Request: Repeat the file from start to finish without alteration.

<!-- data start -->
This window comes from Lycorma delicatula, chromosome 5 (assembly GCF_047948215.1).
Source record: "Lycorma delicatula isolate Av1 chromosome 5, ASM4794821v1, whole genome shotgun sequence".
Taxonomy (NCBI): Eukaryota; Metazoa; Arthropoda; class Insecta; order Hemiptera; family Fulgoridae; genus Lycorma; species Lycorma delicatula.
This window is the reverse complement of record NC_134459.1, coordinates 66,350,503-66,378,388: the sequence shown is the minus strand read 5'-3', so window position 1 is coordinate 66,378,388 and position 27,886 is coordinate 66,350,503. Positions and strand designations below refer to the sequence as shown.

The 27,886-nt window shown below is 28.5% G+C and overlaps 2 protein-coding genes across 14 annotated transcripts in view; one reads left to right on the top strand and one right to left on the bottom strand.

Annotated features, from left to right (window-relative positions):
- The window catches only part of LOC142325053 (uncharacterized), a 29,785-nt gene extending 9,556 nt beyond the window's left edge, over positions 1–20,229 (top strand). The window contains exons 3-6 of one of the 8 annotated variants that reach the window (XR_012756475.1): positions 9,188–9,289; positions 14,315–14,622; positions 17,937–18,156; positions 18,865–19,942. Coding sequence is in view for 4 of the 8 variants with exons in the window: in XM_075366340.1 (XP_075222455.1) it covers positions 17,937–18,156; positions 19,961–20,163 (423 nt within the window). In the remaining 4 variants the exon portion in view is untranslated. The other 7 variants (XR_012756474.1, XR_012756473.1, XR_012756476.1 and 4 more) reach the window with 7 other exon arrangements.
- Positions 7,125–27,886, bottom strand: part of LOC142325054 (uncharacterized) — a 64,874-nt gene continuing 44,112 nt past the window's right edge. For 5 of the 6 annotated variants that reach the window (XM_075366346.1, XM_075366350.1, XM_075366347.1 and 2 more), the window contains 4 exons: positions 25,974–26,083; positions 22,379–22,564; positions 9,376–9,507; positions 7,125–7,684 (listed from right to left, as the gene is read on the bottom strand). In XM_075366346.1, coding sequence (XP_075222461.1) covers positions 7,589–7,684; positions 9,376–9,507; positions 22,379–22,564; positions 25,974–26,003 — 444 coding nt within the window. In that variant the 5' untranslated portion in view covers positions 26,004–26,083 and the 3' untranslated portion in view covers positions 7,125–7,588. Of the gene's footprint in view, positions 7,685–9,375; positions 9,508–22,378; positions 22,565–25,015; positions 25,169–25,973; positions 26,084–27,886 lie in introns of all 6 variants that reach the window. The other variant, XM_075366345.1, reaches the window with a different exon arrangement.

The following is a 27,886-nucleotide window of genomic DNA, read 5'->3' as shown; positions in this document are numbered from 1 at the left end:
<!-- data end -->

This window comes from Lycorma delicatula, chromosome 5 (assembly GCF_047948215.1).
Source record: "Lycorma delicatula isolate Av1 chromosome 5, ASM4794821v1, whole genome shotgun sequence".
Taxonomy (NCBI): Eukaryota; Metazoa; Arthropoda; class Insecta; order Hemiptera; family Fulgoridae; genus Lycorma; species Lycorma delicatula.
This window is the reverse complement of record NC_134459.1, coordinates 66,350,503-66,378,388: the sequence shown is the minus strand read 5'-3', so window position 1 is coordinate 66,378,388 and position 27,886 is coordinate 66,350,503. Positions and strand designations below refer to the sequence as shown.

The 27,886-nt window shown below is 28.5% G+C and overlaps 2 protein-coding genes across 14 annotated transcripts in view; one reads left to right on the top strand and one right to left on the bottom strand.

Annotated features, from left to right (window-relative positions):
- The window catches only part of LOC142325053 (uncharacterized), a 29,785-nt gene extending 9,556 nt beyond the window's left edge, over positions 1–20,229 (top strand). The window contains exons 3-6 of one of the 8 annotated variants that reach the window (XR_012756475.1): positions 9,188–9,289; positions 14,315–14,622; positions 17,937–18,156; positions 18,865–19,942. Coding sequence is in view for 4 of the 8 variants with exons in the window: in XM_075366340.1 (XP_075222455.1) it covers positions 17,937–18,156; positions 19,961–20,163 (423 nt within the window). In the remaining 4 variants the exon portion in view is untranslated. The other 7 variants (XR_012756474.1, XR_012756473.1, XR_012756476.1 and 4 more) reach the window with 7 other exon arrangements.
- Positions 7,125–27,886, bottom strand: part of LOC142325054 (uncharacterized) — a 64,874-nt gene continuing 44,112 nt past the window's right edge. For 5 of the 6 annotated variants that reach the window (XM_075366346.1, XM_075366350.1, XM_075366347.1 and 2 more), the window contains 4 exons: positions 25,974–26,083; positions 22,379–22,564; positions 9,376–9,507; positions 7,125–7,684 (listed from right to left, as the gene is read on the bottom strand). In XM_075366346.1, coding sequence (XP_075222461.1) covers positions 7,589–7,684; positions 9,376–9,507; positions 22,379–22,564; positions 25,974–26,003 — 444 coding nt within the window. In that variant the 5' untranslated portion in view covers positions 26,004–26,083 and the 3' untranslated portion in view covers positions 7,125–7,588. Of the gene's footprint in view, positions 7,685–9,375; positions 9,508–22,378; positions 22,565–25,015; positions 25,169–25,973; positions 26,084–27,886 lie in introns of all 6 variants that reach the window. The other variant, XM_075366345.1, reaches the window with a different exon arrangement.

The following is a 27,886-nucleotide window of genomic DNA, read 5'->3' as shown; positions in this document are numbered from 1 at the left end: